Wittal: Beans rally on reports from China

July 28 –– North American equity markets started off slow. and when a U.S. report came out that showed consumer confidence declining month over month. the equities soon fell into negative territory, as no one was in the mood for taking on further risk.

The Canadian dollar continued its climb this morning, up about a quarter of a cent, but then as equities and crude oil fell off, so did the dollar, to end down 0.19 cents to close at US92.35 cents.

The Dow Jones September quote closed down 20 points at 9,050.

Crude oil closed down $1.15 at US$67.23 per barrel.

Corn closed up five to 6.4 cents per bushel today; deans ended up 10-34 cents per bushel today.

Wheat closed mixed, up three to down four cents per bushel on the various U.S. exchanges. Minneapolis September wheat futures closed up three cents per bushel today.

Canola closed up $1.40-$3.20 per tonne today.

Barley closed down $2.70, at $144.50 per tonne.

Beans found good support today with talk that China may be buying a couple more cargos of old crop, as its reserves may not be as big as expected and they are trying to secure supplies. The strong rally in beans and the drop in the dollar allowed canola to finish with small gains for the day.

The volatile Canadian dollar impacts your farming operation in many ways and you need to be able to manage it better from a risk and profitability perspective.

A rising dollar certainly impacts the net return you will get for your grains, which are primarily traded onto the world market in U.S. dollars.

As the Canadian dollar rises, the price for our grains is forced down in order to remain competitive on the world markets. Using a simple hedge strategy to protect yourself from a rising dollar can mean more money in your pocket at the end of the day. Conversely, a high Canadian dollar can be good for buying equipment or inputs such as fuel or fertilizer that are manufactured abroad, so if the dollar is high and you want to protect that for purchases you plan to make down the road, you could short the dollar and protect that value for making those purchases at a later date.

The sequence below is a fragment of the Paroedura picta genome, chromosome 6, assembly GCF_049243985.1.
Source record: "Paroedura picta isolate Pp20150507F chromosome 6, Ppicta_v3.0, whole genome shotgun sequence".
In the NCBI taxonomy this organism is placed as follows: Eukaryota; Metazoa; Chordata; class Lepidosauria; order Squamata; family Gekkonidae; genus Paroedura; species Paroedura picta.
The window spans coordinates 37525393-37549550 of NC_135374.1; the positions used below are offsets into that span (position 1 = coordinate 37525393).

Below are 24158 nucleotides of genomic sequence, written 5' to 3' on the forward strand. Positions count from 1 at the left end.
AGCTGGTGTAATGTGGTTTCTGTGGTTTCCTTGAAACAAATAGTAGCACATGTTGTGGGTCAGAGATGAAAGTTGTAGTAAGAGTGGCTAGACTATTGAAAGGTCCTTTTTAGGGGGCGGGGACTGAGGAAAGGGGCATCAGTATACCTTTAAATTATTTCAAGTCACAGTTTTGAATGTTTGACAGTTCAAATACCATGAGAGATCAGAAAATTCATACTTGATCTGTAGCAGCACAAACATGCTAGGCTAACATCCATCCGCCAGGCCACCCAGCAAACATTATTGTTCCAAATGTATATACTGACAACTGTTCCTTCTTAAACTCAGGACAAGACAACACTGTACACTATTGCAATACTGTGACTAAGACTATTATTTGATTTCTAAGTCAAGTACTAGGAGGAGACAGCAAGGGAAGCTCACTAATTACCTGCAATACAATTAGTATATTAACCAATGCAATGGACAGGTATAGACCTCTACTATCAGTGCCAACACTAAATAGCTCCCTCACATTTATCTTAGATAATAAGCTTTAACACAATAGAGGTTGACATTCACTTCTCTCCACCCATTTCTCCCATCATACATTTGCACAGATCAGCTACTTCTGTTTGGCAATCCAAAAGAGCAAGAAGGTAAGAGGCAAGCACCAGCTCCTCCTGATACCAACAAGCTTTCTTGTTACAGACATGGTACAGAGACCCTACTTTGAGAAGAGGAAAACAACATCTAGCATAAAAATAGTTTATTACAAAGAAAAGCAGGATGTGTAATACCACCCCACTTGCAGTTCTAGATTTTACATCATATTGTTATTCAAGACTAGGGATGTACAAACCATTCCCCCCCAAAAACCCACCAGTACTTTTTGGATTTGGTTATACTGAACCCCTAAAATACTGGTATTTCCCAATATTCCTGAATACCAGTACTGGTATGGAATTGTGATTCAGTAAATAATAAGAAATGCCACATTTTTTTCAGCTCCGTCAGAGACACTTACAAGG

Please talk to a broker if you have questions or wish to set up a brokerage account to get all the details, as that is the first step to using futures or options as part of your risk management strategy.

Take the time to talk to a broker and understand all of the risks associated with trading.

That’s all for today. — Brian

— Brian Wittal has spent over 27 years in the grain industry, including as an elevator manager and producer services representative for Alberta Wheat Pool, a regional sales manager for AgPro Grain and farm business representative for the Canadian Wheat Board, where he helped design some of the new pricing programs. He also operates his own company providing marketing and risk management advice for Prairie grain producers. Brian’s daily commentaries focus on how domestic and world market conditions affect you directly as grain producers.

Brian welcomes feedback and information on market conditions in your area, such as current offering prices, basis levels, trucking premiums and special crops contracts. Contact Brian today.

About the author



Brian Wittal

Brian Wittal has 30 years of grain industry experience and currently offers market planning and marketing advice to farmers through his company Pro Com Marketing Ltd.



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